NEW YORK, United States — Right now, Grace Coddington’s favourite television show is David Letterman’s “My Next Guest Needs No Introduction,” the longform interview series, airing on Netflix, that pairs the late-night talk show host with notable figures in American culture like former President Barack Obama and actor George Clooney.
The format allows the now-retired Letterman, resplendent in a full, bushy beard, to explore the art of the interview far beyond the five-minute, quick-fire exchanges he mastered all those years ago. “It’s mind-boggling good,” says Coddington in her West Chelsea office, a shelf on the room’s longest wall lined with a row of personal photographs and drawings from before, during and after her nearly 30 years as creative director of American Vogue. “He’s interviewed people — I won’t say who! — who I don’t even like, and after he’s interviewed them I really like and respect them.”
Coddington, who left her full-time post at Vogue at the beginning of 2016, may not have four decades of late-night talk show experience, but she certainly possesses enough wit to humour a subject and attract viewers. (As evidenced by her star turn in 2009's Vogue documentary, "The September Issue".) Or at least that’s the idea as she begins filming “Face to Grace,” a six-episode talk show set to debut in September 2018 on Made to Measure (M2M), the streaming fashion network backed by IMG that premiered exclusively on Apple TV in 2016.
“It’s about having funny, not slapstick funny, but amusing conversations…funny can take up a lot of time,” says Coddington, whose first guests will include Louis Vuitton women’s artistic director Nicolas Ghesquière and the actor Ansel Elgort (the son of her longtime collaborator, the photographer Arthur Elgort). Following in the stead of the late Glenn O'Brien, whose M2M talk show “Tea at the Beatrice” gained early accolades for the channel, Coddington has also chosen a restaurant as her set: Mr Chow on 57th Street. (The owner is the restauranteur, artist and Coddington's former husband, Michael Chow, who is also slated to appear on the show.) “It’s nerve-racking because I’ve never been on TV in this capacity. I’ve been interviewed, but not the one who is in control. But I’ve chosen people who are easy to talk to on purpose.”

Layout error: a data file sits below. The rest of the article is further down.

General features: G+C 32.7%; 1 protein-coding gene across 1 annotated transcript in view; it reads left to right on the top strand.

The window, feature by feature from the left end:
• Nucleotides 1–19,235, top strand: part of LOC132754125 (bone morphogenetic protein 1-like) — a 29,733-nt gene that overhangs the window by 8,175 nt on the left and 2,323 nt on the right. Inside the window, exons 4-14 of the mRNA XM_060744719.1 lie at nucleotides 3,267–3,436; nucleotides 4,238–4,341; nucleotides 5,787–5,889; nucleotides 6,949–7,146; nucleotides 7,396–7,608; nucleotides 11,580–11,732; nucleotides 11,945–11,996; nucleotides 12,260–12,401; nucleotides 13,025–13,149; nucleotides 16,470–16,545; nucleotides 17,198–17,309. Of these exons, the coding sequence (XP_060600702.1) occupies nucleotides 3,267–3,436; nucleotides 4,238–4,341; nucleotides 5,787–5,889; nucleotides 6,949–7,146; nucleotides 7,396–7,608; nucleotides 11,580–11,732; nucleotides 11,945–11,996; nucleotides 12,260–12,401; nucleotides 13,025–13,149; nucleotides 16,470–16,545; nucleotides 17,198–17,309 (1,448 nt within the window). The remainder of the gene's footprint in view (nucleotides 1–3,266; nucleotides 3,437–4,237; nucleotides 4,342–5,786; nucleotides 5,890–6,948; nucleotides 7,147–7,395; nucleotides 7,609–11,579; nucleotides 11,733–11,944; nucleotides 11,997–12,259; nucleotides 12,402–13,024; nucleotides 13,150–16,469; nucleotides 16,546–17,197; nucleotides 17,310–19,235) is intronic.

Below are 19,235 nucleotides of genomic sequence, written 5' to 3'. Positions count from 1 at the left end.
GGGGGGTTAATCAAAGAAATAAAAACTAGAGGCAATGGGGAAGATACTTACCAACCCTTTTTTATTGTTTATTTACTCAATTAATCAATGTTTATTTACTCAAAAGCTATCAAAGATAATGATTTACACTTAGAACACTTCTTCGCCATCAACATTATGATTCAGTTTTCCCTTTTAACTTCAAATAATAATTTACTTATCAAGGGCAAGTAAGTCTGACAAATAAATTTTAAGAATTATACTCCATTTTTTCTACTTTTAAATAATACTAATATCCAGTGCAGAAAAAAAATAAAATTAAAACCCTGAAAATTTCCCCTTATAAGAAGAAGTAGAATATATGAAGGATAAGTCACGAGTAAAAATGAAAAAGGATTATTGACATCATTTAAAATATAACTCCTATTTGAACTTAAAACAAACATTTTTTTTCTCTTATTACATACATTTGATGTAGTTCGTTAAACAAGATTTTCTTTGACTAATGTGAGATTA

M2M now reaches more than 5 million unique users a month.
She may be preaching to an already converted, albeit still-niche, audience. While Hollywood has long courted fashion, there have been few crossover hits aside from competitive reality shows like "America's Next Top Model" and "Project Runway." Pop-culture moments where fashion are at the core remain few and far between, although the annual red carpet fervor around Met Gala is changing that. M2M, too, wants to have a hand. With a library of over 200 hours of runway show footage, documentaries and classic films, M2M — which IMG says now reaches more than 5 million unique users a month through its Apple TV app, the web, Amazon, Roku and Android TV — has produced original content since inception, including feature-length documentaries and shorter-form series. (This year, it won two Webby Awards: Best Mobile App in Fashion & Beauty and Best Art Direction for its original series “Slender Bodies.”)
M2M says its non-web users watch an average six or more videos per session, with an average time spent of more than 30 minutes. A recent episode of “Art of Style,” featuring Andrew Bolton, the curator in charge of the Costume Institute at the Metropolitan Museum of Art, has generated more than 1.5 million views.
Regardless of whether or not Coddington — who is represented by Art + Commerce, another arm of IMG Fashion — provides the same lift, the channel sees her presence as a win. Earlier attempts to partner with the stylist while she was being represented by rival agency The Great Bowery were unsuccessful. “We’ve wanted to do something with her for quite a while,” says Susan Hootstein, M2M's executive content director. “She fits in perfectly with our line-up. Everyone knows her and loves her, and the format is fascinating. There’s a reason late-night talk shows have been so popular for so long.”
Coddington certainly has plenty of material to mine. But while some may be looking to this series to address the reckoning the fashion industry is currently facing — including, but not limited to, the New York Times' and Boston Globe’s investigations into accusations of sexual misconduct against photographers and other industry creatives including Bruce Weber and Mario Testino — Coddington does not foresee “Face to Grace” being the platform for such a conversation. “I don’t want to address that, I really don’t. That will play itself out whenever it does, and the sooner the better,” she says. “Yes, they are my friends, and it makes me sad.”